The months Vice President Joe Biden spent in his basement were good ones for his campaign. From March 10, the day Biden retreated to his recreation room-turned-broadcast center, until May 26, when he and his wife emerged to attend a Memorial Day service, Biden’s lead over incumbent Republican President Donald Trump in public polling swelled.
Since then, Biden hasn’t exactly started criss-crossing the country. All of his public events in recent weeks have been in the Philadelphia metro area, and he flew to Houston to meet privately with the family of George Floyd. And in that time, which coincided with Trump’s near-constant delivery of divisive rhetoric about the death of George Floyd, racism and police brutality, Biden’s lead has grown even more.
This trend has led to a loose conventional wisdom that Biden should continue to shun the spotlight. After all, Biden has a penchant for gaffes or cringe-worthy lines, and campaign officials have long said a straight-up referendum on Trump is a race they win ― an idea many Republican strategists agree with.
“People say all the time, ‘Oh, we got to get the vice president out of the basement,’” former Virginia Gov. Terry McAuliffe, a Biden ally and advisor, told a group of Democrats in footage obtained by Fox News. “He’s fine in the basement. Two people see him a day: his two body people. That’s it. Let Trump keep doing what Trump’s doing.”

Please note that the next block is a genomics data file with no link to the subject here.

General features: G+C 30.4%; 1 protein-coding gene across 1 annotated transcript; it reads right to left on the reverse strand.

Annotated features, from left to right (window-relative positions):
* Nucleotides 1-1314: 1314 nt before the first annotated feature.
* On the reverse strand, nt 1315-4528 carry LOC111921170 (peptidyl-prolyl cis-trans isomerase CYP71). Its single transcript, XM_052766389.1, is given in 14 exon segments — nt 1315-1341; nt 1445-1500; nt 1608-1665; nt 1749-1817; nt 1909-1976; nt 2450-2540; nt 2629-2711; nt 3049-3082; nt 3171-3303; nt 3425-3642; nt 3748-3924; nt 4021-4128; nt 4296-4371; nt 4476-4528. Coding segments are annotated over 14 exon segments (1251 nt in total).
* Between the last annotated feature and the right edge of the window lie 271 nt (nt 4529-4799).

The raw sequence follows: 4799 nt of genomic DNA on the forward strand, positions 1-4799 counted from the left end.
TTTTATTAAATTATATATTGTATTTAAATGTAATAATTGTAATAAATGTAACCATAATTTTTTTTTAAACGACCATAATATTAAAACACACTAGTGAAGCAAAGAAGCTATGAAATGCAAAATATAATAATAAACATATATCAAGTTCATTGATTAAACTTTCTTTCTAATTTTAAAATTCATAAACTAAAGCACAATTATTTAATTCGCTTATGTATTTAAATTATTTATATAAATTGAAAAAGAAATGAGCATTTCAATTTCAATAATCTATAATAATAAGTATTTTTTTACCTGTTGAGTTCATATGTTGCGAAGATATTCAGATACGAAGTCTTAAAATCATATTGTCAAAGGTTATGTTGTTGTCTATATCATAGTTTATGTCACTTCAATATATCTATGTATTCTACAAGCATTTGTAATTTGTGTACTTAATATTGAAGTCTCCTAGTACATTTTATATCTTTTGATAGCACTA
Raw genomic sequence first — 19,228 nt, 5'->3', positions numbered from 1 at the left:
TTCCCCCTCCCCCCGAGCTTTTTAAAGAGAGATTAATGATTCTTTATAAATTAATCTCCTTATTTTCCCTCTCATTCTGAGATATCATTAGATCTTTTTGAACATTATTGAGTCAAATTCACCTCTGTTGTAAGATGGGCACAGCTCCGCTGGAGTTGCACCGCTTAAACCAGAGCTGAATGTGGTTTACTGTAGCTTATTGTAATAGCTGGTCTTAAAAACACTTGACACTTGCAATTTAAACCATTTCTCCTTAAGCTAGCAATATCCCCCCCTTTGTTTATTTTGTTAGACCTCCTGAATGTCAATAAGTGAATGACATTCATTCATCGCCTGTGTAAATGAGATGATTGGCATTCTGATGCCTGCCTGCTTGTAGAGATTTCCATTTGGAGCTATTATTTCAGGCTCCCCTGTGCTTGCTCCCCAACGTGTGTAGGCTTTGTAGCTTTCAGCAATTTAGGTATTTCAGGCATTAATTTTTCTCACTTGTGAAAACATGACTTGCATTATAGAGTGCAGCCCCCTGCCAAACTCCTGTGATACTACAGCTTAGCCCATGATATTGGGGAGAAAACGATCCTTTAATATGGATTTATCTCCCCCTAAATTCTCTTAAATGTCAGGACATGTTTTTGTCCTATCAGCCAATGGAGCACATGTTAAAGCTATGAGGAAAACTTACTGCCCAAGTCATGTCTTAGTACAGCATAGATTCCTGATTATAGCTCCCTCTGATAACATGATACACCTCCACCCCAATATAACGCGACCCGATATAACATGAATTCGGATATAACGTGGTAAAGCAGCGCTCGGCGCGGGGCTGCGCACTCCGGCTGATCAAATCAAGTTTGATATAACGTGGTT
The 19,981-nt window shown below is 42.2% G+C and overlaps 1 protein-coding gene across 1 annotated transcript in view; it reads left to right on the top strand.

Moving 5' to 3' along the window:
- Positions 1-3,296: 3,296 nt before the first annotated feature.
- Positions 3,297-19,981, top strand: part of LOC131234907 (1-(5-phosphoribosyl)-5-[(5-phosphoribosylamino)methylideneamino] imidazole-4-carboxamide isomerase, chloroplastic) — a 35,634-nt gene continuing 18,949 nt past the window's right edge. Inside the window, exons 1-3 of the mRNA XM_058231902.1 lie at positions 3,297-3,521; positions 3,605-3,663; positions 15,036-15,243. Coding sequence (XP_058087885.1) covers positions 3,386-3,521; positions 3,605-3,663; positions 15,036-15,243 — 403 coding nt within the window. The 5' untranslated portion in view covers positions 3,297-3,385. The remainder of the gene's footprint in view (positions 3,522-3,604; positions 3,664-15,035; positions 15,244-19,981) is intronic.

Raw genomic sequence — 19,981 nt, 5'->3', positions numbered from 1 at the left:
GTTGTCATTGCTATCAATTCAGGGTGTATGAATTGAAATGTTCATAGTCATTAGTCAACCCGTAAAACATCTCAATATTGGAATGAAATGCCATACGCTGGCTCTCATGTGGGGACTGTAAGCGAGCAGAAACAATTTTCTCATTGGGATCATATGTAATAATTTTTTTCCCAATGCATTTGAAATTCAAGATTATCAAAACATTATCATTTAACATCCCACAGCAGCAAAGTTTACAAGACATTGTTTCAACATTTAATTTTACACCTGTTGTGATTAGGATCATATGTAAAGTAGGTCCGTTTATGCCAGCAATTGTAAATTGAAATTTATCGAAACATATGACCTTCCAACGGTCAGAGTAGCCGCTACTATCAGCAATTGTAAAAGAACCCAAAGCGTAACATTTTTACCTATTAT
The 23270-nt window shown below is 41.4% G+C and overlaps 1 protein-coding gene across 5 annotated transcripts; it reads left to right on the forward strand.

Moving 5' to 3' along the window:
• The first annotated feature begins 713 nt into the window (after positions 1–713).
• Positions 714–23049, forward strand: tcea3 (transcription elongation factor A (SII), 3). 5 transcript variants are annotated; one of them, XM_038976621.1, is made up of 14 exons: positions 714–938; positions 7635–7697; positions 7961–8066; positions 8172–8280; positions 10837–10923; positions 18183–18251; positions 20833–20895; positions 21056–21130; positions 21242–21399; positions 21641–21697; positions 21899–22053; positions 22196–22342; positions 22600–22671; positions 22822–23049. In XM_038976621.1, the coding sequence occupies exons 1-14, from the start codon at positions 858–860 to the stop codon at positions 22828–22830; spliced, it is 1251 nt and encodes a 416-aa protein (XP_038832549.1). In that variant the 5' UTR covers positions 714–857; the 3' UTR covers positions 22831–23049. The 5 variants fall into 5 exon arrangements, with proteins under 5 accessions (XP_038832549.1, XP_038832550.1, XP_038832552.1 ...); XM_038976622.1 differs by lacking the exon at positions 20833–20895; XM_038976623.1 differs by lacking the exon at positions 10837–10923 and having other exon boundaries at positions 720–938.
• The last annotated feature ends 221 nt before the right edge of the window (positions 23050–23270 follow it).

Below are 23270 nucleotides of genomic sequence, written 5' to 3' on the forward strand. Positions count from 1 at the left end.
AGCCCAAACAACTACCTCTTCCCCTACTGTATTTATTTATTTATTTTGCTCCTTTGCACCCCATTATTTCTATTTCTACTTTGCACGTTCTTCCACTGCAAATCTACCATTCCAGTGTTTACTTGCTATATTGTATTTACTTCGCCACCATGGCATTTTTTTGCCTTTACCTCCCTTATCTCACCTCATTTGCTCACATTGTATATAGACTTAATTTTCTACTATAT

Biden’s team and other Democrats, however, are increasingly battling for more news coverage of the former vice president. While Biden’s lead in public polling is substantial ― essentially every political forecaster of note believes Biden is a heavy favorite to win the presidency at the moment ― he still has weaknesses that can’t be solved by simply sitting back and hoping Trump’s racism and lack of interest in battling the coronavirus continue to alienate swing voters.
A CNN poll earlier this week that showed Biden with an enormous lead over Trump also found that a significant majority of his supporters, 60%, were backing Biden primarily as a way to vote against Trump. By comparison, 70% of the Trump backers said they were voting mostly as a way to support the president.